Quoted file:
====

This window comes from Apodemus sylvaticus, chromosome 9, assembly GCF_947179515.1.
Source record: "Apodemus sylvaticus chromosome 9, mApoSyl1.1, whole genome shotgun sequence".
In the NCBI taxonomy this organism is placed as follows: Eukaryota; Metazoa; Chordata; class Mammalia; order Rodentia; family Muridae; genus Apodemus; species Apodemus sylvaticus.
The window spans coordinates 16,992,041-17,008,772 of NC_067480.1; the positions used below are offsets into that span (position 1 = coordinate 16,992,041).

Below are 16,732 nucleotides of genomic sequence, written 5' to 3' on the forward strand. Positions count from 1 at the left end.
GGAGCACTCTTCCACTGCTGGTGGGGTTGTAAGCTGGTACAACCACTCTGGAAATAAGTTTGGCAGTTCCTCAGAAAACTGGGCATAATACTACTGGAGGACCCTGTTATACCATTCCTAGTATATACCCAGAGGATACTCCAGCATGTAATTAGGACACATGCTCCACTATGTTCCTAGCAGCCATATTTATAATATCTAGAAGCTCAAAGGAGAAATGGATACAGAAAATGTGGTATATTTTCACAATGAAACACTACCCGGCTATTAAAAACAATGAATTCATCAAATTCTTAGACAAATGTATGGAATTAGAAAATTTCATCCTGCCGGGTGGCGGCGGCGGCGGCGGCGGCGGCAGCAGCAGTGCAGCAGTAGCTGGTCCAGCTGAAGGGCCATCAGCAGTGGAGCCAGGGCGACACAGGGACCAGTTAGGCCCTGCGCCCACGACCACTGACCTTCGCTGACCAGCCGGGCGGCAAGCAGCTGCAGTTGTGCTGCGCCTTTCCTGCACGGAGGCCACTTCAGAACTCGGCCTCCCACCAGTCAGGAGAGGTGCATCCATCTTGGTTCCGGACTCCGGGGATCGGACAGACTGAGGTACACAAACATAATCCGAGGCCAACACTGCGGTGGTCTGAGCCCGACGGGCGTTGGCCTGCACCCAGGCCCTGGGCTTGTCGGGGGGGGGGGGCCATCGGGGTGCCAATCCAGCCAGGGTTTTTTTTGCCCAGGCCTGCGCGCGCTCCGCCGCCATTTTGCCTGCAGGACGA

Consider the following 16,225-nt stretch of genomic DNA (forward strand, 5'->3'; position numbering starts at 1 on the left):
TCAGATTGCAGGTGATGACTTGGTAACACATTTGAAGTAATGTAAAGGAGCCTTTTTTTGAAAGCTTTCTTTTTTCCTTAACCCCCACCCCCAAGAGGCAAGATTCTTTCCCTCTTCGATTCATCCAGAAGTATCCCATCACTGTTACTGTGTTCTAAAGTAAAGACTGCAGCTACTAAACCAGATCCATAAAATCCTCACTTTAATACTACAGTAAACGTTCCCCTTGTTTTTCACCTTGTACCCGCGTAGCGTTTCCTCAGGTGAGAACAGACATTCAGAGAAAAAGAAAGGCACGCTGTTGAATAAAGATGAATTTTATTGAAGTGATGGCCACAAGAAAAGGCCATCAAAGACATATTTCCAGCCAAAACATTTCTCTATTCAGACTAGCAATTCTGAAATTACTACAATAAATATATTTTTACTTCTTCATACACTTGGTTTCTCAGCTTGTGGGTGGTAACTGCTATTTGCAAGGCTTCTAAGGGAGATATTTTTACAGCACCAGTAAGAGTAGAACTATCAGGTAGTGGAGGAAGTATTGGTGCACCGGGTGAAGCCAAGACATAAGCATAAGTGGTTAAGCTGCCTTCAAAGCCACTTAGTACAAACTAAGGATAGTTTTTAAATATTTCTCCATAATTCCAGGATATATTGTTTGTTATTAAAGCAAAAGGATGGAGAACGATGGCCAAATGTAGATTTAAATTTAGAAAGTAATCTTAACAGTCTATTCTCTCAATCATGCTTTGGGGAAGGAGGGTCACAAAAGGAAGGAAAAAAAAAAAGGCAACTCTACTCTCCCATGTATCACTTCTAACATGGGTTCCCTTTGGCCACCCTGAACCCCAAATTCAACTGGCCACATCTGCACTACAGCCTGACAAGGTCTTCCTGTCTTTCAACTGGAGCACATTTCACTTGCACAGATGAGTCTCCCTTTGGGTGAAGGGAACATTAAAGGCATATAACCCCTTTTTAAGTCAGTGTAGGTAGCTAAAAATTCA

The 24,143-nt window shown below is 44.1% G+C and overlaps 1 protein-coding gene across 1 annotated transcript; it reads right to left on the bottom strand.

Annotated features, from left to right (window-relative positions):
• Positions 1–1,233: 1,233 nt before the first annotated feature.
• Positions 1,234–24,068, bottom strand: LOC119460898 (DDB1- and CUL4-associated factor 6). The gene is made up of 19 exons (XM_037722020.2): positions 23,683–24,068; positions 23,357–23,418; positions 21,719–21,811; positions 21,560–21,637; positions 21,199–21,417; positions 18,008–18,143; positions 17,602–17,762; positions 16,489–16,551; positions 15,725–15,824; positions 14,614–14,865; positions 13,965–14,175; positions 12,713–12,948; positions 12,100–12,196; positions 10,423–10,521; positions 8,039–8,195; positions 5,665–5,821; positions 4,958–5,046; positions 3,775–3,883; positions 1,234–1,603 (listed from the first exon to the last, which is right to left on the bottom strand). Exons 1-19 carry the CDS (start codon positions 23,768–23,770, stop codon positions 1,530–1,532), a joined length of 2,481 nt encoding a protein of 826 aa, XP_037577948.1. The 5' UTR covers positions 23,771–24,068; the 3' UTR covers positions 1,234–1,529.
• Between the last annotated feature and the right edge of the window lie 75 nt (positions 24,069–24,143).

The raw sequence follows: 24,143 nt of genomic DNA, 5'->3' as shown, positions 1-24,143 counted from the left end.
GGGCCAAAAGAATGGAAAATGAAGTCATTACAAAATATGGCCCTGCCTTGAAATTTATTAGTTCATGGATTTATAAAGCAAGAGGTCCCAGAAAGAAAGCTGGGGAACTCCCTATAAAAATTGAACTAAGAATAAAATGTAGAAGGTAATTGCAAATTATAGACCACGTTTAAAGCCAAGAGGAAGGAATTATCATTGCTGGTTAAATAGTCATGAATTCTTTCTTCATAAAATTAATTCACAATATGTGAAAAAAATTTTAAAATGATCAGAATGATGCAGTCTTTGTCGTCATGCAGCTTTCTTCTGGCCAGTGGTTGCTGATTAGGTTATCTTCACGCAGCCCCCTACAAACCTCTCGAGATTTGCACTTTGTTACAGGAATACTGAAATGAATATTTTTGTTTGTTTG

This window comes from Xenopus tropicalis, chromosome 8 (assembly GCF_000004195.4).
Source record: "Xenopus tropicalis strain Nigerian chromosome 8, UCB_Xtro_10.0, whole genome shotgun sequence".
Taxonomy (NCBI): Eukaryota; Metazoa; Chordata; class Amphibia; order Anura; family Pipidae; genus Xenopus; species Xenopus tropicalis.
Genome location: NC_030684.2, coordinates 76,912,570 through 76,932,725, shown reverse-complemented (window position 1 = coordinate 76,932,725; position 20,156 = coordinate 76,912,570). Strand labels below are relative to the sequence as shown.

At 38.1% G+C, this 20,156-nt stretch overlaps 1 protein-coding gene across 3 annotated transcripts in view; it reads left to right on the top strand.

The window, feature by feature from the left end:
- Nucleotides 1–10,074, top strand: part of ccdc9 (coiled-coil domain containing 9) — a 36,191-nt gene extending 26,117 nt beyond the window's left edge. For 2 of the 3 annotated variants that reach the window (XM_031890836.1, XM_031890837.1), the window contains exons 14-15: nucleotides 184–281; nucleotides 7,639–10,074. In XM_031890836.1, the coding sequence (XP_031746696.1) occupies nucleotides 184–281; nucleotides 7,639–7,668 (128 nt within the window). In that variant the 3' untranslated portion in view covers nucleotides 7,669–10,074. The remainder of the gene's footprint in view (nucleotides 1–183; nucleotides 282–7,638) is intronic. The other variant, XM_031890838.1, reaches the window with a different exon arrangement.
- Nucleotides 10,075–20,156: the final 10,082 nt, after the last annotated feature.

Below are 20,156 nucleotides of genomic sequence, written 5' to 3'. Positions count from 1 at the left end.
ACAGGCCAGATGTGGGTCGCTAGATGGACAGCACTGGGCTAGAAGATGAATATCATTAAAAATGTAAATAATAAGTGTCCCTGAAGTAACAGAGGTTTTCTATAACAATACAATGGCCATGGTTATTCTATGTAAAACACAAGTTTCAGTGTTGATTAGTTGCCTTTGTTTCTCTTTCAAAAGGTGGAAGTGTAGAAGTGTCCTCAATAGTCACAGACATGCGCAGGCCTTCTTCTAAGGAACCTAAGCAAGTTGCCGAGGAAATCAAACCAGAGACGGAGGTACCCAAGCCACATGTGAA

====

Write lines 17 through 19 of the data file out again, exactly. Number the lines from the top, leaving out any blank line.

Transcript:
Source record: "Xenopus tropicalis strain Nigerian chromosome 8, UCB_Xtro_10.0, whole genome shotgun sequence".
Taxonomy (NCBI): Eukaryota; Metazoa; Chordata; class Amphibia; order Anura; family Pipidae; genus Xenopus; species Xenopus tropicalis.
Genome location: NC_030684.2, coordinates 76,912,570 through 76,932,725, shown reverse-complemented (window position 1 = coordinate 76,932,725; position 20,156 = coordinate 76,912,570). Strand labels below are relative to the sequence as shown.